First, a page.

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Hey, your SSH is showing | kaos.theory: fractal blog

Hey, your SSH is showing

Saw an interesting submission by Chuck Talk at RootPrompt the other day about DenyHosts, a tool to prevent repeated attacks against public SSH services running on your servers.

Apparently someone had plenty of time to try to login, and was not deterred by repeated login failure. That set me on a course to find a solution that was simple, effective and enough of a barrier to the attacker that they would move on out of frustration, or simply be denied enough that they would find easier targets.

That search led me to find DenyHosts, a simple and elegant solution that works with a minimal configuration effort and is small, quick and clean. The ease of installation and operation make this an effective solution to annoying SSH attackers, and one that you should consider if you are using SSH services.

In essence, DenyHosts is a simple python script, watching logs for entries that might indicate obviously malicious and/or suspicious login attempts. From the FAQ:

DenyHosts then processes the sshd server log (typically, this is /var/log/secure, /var/log/auth.log, etc) and determines which hosts have unsuccessfully attempted to gain access to the ssh server. Additionally, it notes the user and whether or not that user is valid (eg. has a system account) or invalid (eg. does not have a system account).

When DenyHosts determines that a given host has attempted a configurable number of attempts (this is known as the deny_threshold), DenyHosts will add that host to the /etc/hosts.deny file. This will prevent that host from contacting your sshd server again.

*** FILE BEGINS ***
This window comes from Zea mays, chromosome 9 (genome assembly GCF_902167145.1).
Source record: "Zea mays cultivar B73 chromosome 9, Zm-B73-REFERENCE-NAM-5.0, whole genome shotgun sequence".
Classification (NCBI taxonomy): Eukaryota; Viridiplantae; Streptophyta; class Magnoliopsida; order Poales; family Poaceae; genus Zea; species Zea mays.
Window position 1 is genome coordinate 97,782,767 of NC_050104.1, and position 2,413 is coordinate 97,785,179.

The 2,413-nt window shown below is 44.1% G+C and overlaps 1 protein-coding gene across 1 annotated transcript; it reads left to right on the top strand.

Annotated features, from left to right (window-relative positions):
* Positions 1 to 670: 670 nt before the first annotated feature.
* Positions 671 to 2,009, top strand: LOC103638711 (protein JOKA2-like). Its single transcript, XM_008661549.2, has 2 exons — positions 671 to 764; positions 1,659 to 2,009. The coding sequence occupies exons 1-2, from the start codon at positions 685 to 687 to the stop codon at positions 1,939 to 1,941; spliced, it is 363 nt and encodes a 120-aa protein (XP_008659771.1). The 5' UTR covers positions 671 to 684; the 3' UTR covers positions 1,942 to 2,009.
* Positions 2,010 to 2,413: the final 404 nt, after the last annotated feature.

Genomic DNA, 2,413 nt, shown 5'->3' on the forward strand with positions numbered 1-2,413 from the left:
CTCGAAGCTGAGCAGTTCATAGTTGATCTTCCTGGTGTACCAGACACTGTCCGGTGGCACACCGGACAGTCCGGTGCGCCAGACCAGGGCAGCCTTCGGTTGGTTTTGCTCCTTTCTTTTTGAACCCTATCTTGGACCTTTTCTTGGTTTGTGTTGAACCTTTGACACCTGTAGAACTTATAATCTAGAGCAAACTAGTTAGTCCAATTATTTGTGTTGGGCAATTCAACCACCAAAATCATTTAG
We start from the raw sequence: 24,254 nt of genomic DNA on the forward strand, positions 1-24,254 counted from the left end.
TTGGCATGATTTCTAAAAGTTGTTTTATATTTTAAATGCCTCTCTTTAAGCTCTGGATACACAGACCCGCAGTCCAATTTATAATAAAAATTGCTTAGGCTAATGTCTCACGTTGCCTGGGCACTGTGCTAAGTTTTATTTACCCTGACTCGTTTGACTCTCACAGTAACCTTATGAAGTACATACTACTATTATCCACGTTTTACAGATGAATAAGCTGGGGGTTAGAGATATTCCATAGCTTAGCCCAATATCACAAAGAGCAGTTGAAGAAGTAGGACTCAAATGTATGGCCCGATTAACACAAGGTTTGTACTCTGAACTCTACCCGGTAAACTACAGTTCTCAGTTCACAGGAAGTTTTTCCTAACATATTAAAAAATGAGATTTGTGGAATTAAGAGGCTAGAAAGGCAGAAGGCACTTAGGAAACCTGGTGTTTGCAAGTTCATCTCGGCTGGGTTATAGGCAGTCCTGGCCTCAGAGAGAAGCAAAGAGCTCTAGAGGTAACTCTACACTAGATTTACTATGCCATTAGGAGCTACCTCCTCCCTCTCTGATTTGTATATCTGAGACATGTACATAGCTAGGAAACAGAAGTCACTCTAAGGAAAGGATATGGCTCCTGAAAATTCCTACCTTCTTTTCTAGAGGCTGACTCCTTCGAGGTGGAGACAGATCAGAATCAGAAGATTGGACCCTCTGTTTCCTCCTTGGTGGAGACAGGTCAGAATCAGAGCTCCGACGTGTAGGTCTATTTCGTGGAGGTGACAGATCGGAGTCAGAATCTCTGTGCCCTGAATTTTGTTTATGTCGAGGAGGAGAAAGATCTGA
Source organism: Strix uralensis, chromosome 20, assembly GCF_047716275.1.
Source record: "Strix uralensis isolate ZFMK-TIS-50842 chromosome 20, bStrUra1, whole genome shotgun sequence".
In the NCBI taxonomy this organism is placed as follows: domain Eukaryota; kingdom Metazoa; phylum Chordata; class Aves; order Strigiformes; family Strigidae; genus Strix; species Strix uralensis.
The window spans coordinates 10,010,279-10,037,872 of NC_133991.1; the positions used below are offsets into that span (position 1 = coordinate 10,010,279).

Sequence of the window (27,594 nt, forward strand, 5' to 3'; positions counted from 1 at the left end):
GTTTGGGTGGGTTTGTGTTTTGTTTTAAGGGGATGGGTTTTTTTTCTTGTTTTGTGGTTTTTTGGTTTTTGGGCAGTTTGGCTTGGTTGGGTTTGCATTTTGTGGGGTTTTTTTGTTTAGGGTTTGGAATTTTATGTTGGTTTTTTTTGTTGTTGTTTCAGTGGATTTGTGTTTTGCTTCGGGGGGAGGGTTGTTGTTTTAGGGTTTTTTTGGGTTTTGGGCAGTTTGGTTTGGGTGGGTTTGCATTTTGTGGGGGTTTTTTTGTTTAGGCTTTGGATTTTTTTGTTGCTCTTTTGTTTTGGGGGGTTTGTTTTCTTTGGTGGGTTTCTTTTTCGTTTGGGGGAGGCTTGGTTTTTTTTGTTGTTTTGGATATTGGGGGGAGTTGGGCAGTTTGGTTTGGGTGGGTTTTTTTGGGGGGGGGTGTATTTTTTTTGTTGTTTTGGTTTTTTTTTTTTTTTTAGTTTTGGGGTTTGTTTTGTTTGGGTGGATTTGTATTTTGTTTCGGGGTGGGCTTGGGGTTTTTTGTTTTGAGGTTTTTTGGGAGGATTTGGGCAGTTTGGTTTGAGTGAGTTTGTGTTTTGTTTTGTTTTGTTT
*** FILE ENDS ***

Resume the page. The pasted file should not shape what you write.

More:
Also, DenyHosts will note any successful logins that occurred by a host that has exceeded the deny_threshold. These are known as suspicious logins and should be investigated further by the system admin.

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3 Responses to “Hey, your SSH is showing”

  1. Juanjo Says:

    Under *BSD an using Packet Filter you can use:
    SSH Scanner Blocker (python also):
    ssh_blocker (script shell):

    Both are easy to adapt to iptables (and second one is interesting because doesn’t need python).

  2. dr.kaos Says:

    Thanks for the pointers, Juanjo, I’ll check both of these out.

  3. Moshto Says:

    Your site make a good reading! (got here via /. book review yesterday)

    I can also recommend these 2 for fencing off sshd scans / dictionary attacks:


    scans syslog/auth.log for failed login attempts and puts offending hosts in your firewall. also works with authentication modules for apache etc


    RBL listing via pam

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